#ReadDiverse2017 – A Recommendations List (Part 3)

Here it is, the third and final part of my recommendations for the Read Diverse 2017 challenge. As I mentioned in part 2, these are books and authors on my TBR, so I have no idea if they are any good. But I’ll tell you a little about the books and what made me decide to buy them. Whether it’s a particular buzz word or a setting or a character that drew me in, it may do the same for you.

(even more) diverse authors to read

SILVIA MORENO-GARCÍA

Every book Moreno-García has published so far immediately jumped at me and begged to be read. The reason I still haven’t is that same old tune – too many books, too little time. But I mean, who could resist Mexican noir vampires or a story set in 1980ies Mexico City, involving music and being sold “for fans of Stranger Things”.
Silvia Moreno-García is a Mexican-Canadian writer and she seems to be full of excellent ideas. I’ll definitely be reading Signal to Noise this year and watching out for any new books she publishes.

Books on my TBR: Signal to Noise (I’m including both covers, one of which definitely gives that Stranger Things vibe) and Certain Dark Things.

ROSHANI CHOKSHI

I won’t lie, it’s the covers that drew me in first. But, on closer inspection, it turns out that The Star-Touched Queen is a retelling of the Hades and Persephony myth with a fairy tale flavor. So how could I not buy it? The second book is a companion novel, rather than a sequel which gives Chokshi extra bonus points. Plus, there’s the Book Smugglers story “The Vishakanya’s Choice” which has an Indian setting. Seriously, everything Roshani Chokshi writes sounds up my alley, so I should really get started on reading.
Also, check out her blog – she does make-up based on book covers and characters and it is GORGEOUS!

Books on my TBR: The Star-Touched Queen, its companion A Crown of Wishes and “The Vishakanya’s Choice”.

MIYUKI MIYABE

Miyabe is a Japanese author who writes a lot. In a lot of different genres. And I have actually read one of her books, although it was a novelization of a video game (remember Ico in the Mist, anyone?). Since I really liked the stuff that Miyabe made up, but didn’t like the “retelling” of the game so much, I knew I’d have to try her original fiction. There are gargoyles, sisters saving brothers, and portal fantasies – all things I enjoy. Plus, put a girl with books on the cover and I’m guaranteed to want to read it. I hope that this reading challenge will give me the final nudge to finally pick up one of the books I own and properly discover this author.

Books on my TBR: Brave Story, The Book of Heroes and the recently released The Gate of Sorrows (which is a sequel of sorts so don’t start there).

CORINNE DUYVIS

Much like with Silvia Moreno-García, I have immediately bought Corinne Duyvis’ books when I first discovered them but haven’t read any yet. She is a Dutch author who co-founded and edits Disability in Kidlit (if you don’t know this, definitely check it out) and was herself diagnosed with autism. From what I know of her books, they all feature diverse characters with disabilities and some really original science-fiction/fantasy ideas.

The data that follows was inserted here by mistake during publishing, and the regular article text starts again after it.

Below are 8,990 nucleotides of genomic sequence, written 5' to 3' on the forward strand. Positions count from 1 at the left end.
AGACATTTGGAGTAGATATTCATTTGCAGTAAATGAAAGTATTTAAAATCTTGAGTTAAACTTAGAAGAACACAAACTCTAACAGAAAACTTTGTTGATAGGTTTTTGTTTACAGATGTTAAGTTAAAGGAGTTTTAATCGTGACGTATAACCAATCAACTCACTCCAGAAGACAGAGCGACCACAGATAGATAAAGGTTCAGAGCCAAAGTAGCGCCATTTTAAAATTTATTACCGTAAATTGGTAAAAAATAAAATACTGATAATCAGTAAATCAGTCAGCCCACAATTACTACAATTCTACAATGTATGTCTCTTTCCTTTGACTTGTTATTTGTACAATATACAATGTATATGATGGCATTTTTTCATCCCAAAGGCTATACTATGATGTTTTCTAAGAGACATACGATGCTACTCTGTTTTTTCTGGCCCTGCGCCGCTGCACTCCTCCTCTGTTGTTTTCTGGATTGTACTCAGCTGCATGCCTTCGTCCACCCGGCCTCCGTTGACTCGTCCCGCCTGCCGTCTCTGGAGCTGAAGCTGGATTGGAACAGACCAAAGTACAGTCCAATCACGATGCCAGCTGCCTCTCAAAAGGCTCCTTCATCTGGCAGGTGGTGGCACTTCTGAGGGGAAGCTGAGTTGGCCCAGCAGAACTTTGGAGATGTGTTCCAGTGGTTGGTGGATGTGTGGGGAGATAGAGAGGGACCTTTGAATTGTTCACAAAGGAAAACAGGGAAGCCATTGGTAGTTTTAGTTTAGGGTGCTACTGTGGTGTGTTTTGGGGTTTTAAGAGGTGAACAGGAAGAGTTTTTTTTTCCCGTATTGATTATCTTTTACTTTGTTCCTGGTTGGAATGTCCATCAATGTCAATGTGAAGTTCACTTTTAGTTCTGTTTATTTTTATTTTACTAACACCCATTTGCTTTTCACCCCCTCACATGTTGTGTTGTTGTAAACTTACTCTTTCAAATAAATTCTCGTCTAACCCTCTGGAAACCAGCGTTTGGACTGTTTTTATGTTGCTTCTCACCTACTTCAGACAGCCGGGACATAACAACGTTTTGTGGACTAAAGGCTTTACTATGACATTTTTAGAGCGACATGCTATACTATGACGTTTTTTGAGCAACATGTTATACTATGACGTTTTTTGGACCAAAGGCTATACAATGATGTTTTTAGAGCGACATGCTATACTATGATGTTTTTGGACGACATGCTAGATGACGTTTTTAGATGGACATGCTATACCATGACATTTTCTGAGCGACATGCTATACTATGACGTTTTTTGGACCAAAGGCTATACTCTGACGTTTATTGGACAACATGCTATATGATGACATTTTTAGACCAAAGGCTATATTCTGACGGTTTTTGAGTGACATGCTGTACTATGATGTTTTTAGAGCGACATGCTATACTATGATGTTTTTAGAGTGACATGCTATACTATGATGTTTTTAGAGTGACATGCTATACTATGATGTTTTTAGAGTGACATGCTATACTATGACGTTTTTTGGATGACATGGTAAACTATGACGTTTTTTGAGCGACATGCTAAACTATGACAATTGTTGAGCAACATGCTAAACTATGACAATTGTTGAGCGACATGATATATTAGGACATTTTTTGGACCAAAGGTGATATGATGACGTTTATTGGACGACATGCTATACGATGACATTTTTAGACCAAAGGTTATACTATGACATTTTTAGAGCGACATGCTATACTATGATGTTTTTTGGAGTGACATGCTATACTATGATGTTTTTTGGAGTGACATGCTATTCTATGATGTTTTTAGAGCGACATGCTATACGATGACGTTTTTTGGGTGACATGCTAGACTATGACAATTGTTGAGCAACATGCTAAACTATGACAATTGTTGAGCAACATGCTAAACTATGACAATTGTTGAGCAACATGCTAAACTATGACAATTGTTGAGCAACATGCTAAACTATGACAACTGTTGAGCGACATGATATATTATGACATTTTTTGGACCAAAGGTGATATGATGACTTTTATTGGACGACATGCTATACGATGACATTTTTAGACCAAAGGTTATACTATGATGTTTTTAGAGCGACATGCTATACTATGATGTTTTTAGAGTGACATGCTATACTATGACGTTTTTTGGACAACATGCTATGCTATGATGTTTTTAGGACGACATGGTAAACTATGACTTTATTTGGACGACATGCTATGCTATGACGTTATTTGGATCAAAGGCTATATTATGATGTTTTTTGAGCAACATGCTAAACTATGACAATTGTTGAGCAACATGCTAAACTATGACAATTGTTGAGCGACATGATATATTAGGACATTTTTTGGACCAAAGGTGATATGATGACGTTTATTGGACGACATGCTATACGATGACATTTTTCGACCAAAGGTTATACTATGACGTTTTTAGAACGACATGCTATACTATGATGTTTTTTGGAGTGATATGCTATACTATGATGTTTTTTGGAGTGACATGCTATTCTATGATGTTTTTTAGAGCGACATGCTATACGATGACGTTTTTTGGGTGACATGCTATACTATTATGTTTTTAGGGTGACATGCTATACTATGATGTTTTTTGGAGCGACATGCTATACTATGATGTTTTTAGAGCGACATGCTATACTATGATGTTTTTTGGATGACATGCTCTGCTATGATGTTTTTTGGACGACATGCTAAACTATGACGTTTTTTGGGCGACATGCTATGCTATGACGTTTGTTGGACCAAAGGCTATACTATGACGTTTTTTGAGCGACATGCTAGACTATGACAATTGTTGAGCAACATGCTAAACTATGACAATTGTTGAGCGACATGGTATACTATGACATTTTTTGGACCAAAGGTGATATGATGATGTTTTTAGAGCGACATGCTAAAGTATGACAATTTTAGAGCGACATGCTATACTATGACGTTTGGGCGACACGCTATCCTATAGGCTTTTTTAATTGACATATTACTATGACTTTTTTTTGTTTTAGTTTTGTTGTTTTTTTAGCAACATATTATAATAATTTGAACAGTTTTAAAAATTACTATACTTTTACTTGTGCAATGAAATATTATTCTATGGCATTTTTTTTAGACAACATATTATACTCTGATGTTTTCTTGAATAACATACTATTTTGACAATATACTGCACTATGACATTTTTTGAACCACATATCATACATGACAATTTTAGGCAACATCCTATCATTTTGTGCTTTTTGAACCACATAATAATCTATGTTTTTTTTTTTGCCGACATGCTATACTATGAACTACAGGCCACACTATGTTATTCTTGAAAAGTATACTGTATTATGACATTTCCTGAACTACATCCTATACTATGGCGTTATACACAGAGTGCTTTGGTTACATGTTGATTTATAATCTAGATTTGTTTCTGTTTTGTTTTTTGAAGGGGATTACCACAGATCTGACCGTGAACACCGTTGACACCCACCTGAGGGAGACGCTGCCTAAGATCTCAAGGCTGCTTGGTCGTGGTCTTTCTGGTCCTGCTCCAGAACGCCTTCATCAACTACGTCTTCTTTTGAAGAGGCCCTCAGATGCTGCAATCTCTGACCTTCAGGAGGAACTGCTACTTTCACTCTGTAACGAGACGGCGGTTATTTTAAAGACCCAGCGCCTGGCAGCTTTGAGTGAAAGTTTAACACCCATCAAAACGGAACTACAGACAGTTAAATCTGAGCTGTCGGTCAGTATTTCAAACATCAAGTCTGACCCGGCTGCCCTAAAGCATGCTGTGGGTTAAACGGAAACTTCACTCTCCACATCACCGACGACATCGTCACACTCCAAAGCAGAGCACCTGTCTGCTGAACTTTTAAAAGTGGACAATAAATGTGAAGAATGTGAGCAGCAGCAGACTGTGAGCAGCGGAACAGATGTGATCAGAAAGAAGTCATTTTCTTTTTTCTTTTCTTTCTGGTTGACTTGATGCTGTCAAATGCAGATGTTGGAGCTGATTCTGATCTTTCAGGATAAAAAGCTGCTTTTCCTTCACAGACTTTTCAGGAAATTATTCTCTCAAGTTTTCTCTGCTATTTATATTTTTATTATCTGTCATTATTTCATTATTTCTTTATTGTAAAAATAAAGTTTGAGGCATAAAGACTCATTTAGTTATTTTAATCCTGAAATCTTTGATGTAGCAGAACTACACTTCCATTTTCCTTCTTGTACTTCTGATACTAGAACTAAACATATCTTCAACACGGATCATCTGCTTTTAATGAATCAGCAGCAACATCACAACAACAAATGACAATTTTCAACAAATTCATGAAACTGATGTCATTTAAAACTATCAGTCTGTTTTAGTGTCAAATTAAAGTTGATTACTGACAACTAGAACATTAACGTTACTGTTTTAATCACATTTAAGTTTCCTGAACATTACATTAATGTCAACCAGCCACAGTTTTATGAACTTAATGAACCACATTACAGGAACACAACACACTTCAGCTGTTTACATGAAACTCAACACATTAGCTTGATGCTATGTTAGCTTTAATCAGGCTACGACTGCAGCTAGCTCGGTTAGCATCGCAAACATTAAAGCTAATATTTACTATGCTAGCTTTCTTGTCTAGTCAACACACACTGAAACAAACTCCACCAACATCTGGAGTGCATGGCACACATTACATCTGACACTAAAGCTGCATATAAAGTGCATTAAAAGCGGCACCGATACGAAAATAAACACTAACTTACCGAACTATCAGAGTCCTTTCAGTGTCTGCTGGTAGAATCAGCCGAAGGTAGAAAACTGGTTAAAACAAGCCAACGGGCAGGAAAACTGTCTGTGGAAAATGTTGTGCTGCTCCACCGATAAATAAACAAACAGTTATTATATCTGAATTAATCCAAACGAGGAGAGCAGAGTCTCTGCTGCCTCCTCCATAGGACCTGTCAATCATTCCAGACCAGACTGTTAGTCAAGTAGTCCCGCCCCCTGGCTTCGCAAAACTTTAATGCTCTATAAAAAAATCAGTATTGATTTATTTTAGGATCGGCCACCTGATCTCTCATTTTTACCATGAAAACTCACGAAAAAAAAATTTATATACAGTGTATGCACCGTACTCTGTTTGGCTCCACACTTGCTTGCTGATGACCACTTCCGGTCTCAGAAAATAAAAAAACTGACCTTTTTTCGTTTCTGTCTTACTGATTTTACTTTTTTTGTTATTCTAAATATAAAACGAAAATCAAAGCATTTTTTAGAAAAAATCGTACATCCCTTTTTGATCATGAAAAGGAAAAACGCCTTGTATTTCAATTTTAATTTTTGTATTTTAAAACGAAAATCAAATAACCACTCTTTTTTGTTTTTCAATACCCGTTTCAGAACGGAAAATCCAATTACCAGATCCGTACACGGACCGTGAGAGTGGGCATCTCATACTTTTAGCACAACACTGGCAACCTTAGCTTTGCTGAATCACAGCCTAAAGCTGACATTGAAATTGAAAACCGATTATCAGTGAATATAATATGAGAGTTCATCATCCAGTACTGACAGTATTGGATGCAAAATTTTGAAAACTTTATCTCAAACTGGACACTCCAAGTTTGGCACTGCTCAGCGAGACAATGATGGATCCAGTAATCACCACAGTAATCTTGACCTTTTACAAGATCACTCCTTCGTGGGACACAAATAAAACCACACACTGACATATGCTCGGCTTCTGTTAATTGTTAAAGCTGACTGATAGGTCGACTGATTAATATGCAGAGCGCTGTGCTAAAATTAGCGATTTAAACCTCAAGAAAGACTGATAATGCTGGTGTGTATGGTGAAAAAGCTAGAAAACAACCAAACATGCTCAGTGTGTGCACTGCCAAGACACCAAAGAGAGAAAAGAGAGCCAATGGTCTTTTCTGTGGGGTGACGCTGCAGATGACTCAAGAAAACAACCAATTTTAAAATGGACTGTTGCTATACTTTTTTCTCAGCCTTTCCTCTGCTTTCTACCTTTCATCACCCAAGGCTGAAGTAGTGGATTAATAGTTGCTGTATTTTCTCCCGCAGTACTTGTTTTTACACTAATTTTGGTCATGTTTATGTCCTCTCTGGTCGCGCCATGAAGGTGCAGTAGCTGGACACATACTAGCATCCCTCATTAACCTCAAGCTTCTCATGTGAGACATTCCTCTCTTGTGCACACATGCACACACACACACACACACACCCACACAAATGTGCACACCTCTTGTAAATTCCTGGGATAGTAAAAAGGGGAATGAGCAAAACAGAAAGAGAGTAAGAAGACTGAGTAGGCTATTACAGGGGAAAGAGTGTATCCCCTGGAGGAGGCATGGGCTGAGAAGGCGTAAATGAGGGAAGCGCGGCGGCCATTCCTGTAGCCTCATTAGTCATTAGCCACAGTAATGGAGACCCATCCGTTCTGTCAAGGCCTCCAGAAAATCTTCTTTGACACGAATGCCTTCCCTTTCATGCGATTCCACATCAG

In Otherbound, whenever the main character closes his eyes, he sees through a mute girl’s eyes (and vice versa, I think). On the Edge of Gone sounds darker and more adult with a full-blown apocalypse.

Books on my TBR: Otherbound which features a mute character, and On the Edge of Gone, a post-apocalyptic story with an autustic character.

NICOLA GRIFFITH

Here’s a more established author who I am ashamed to have never read. She has written highly acclaimed novels and a ton of short stories, some of which I own but never seem to get to… My plan is to read Hild this year which not only sounds amazing but also features a bisexual protagonist. Griffith is married to a woman and from the Goodreads tags, I have deduced that pretty much all of her novels feature queer characters.

Books on my TBR: Hild which – from cover to synopsis – pushes all my happy-buttons, Ammonite and Slow River. All standalones. Plus the short story “Cold Wind”.

KAMERON HURLEY

It’s strange because I’ve been reading Hurley’s non-fiction for years now, but I never actually read any of her novels. Most recently, I read her non-fiction collection The Geek Feminist Revolution which exceeded all my expectations and I highly recommend it! But since Hurley always writes interesting female characters, many of whom are queer or bisexual, it’s time I tried one of her novels. I’m unsure whether to start with God’s War, the first of a trilogy, The Mirror Empire (another trilogy starter), or The Stars are Legion, which is a standalone space opera from what Goodreads tells me.

Books on my TBR: The Bel Dame Apocrypha trilogy and The Mirror Empire.

And just because it’s always fun to have a list of books to look forward to (read: not yet published), here are some diverse titles on my wishlist that will be published later this year:

  • Mackenzi Lee – The Gentleman’s Guide to Vice and Virtue
    A bisexual young gentleman’s road trip in the 18th century? With magic? Sign me up!!
  • K. Arsenault Rivera – The Tiger’s Daughter
    Interesting setting, queer protagonist, and a seriously gorgeous cover – that’s all it takes to get me interested.
  • Jy Yang – The Black Tides of Heaven and The Red Threads of Fortune